US-
>NTSC 3.58 or NTSC 4.43?

USA is 3.58, Canada is 4.43.

Most Canadians watch American stations, kind of like exists in Europe.

Andy

==================================================================
Andy Kunz - Statistical Research, Inc. - Westfield, New Jersey USA
==================================================================

1998\07\22@143119 by ogerio Odriozola

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To NTSC 3.58.

Rogerio





spam_OUTharisTakeThisOuTspamLNT.LV on 22/07/98 11:55:32 AM

Please respond to .....PICLISTKILLspamspam@spam@MITVMA.MIT.EDU

To:   PICLISTspamKILLspamMITVMA.MIT.EDU
cc:    (bcc: Rogerio Odriozola/MTY/TVA/Dataflux)
Subject:  Re: [OT] 240V in USA [way OT]




At 11:26 98.07.22.??Gxt???x -0400, Format wrote:
--------snip--------
>> Would there be two different NTSC standards?
>>
>
>naa...
--------snip--------
If seriously, to which NTSC VHS I must transcode PAL signal for viewing in
US-
NTSC 3.58 or NTSC 4.43?
Regards,
Harijs.

1998\07\22@145533 by Mike Keitz

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On Wed, 22 Jul 1998 19:55:32 +0300 Harijs Melders <.....harisKILLspamspam.....LNT.LV> writes:

>If seriously, to which NTSC VHS I must transcode PAL signal for
>viewing in=
> US-
>NTSC 3.58 or NTSC 4.43?

They use 3.58 in the USA, Canada, and I think Japan.  Where is 4.43 used?
I have a TV that can receive both NTSC's and PAL.  It also works on 120
or 240V and requires only one phase.  These TV's are sold to US military
people in the "PX" stores so they can be used worldwide.  Older military
TV's included a fourth mode called "SECAM" but I guess that isn't used
much, or is expensive to implement.


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1998\07\22@150719 by Mike Keitz

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On Wed, 22 Jul 1998 13:40:49 -0400 Andy Kunz <EraseMEmtdesignspam_OUTspamTakeThisOuTFAST.NET> writes:
>>
>>If seriously, to which NTSC VHS I must transcode PAL signal for
>viewing in
>US-
>>NTSC 3.58 or NTSC 4.43?
>
>USA is 3.58, Canada is 4.43.

I don't think so, I had a 3.58 NTSC TV along on a trip to Ontario and was
definitely watching the local programs (ladies curling and snowmobile
tweaking) in glorious NTSC color.  Maybe Quebec uses something different
just for spite.

>
>Most Canadians watch American stations, kind of like exists in Europe.

Canada is quite large enough to get out of range of USA broadcast TV,
though they probably do watch a lot of US satellite signals.  Canadians,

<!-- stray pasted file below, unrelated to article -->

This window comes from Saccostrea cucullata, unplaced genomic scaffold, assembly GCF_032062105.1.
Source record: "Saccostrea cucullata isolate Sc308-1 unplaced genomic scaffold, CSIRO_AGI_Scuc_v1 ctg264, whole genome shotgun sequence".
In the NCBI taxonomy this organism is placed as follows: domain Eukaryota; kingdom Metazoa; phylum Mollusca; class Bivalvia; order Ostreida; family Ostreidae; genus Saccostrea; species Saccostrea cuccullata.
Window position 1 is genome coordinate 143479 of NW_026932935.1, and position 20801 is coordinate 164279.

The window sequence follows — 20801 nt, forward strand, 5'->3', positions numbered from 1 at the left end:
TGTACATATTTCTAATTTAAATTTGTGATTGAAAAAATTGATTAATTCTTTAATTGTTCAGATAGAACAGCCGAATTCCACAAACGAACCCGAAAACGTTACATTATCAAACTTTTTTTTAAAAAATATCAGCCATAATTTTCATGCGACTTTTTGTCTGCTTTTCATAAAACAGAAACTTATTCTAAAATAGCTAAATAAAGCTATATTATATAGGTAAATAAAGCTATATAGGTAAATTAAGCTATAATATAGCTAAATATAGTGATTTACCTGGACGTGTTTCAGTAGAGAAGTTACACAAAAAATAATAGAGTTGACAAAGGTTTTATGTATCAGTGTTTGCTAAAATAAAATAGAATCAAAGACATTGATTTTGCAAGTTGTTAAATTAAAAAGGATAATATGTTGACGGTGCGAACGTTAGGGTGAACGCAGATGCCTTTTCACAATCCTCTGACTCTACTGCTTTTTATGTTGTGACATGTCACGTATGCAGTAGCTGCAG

I'm not trying to be mean.




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1998\07\22@160349 by Eric Smith

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On Wed, 22 Jul 1998 19:55:32 +0300 Harijs Melders <harisspamspam_OUTLNT.LV> writes:
> If seriously, to which NTSC VHS I must transcode PAL signal for
> viewing in US- NTSC 3.58 or NTSC 4.43?

Mike Keitz <@spam@mkeitzKILLspamspamJUNO.COM> wrote:
> They use 3.58 in the USA, Canada, and I think Japan.  Where is 4.43 used?

NTSC 4.43 is not used as a broadcast standard anywhere.  Some PAL or
multistandard VCRs are capable of playing back NTSC videotapes but with PAL
color encoding (and the PAL-standard 4.43 MHz color carrier), thus the name
NTSC 4.43.  Although multistandard monitors generally have a setting for NTSC
4.43, it is apparently the case that most late-model PAL televisions and
monitors will sync up to the 525/59.94 scan rate of NTSC, so they can display
a normal NTSC signal in monochrome only, or an NTSC 4.43 signal in full color.

Note that NTSC 4.43 is not part of the NTSC standard.  As far as I know, it
is not specified by any published technical standard.

Eric

1998\07\22@161727 by Andy Kunz

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>TV's included a fourth mode called "SECAM" but I guess that isn't used
>much, or is expensive to implement.

SECAM is for France and its colonies.

Andy


==================================================================
Andy Kunz - Statistical Research, Inc. - Westfield, New Jersey USA
==================================================================

1998\07\22@161730 by Andy Kunz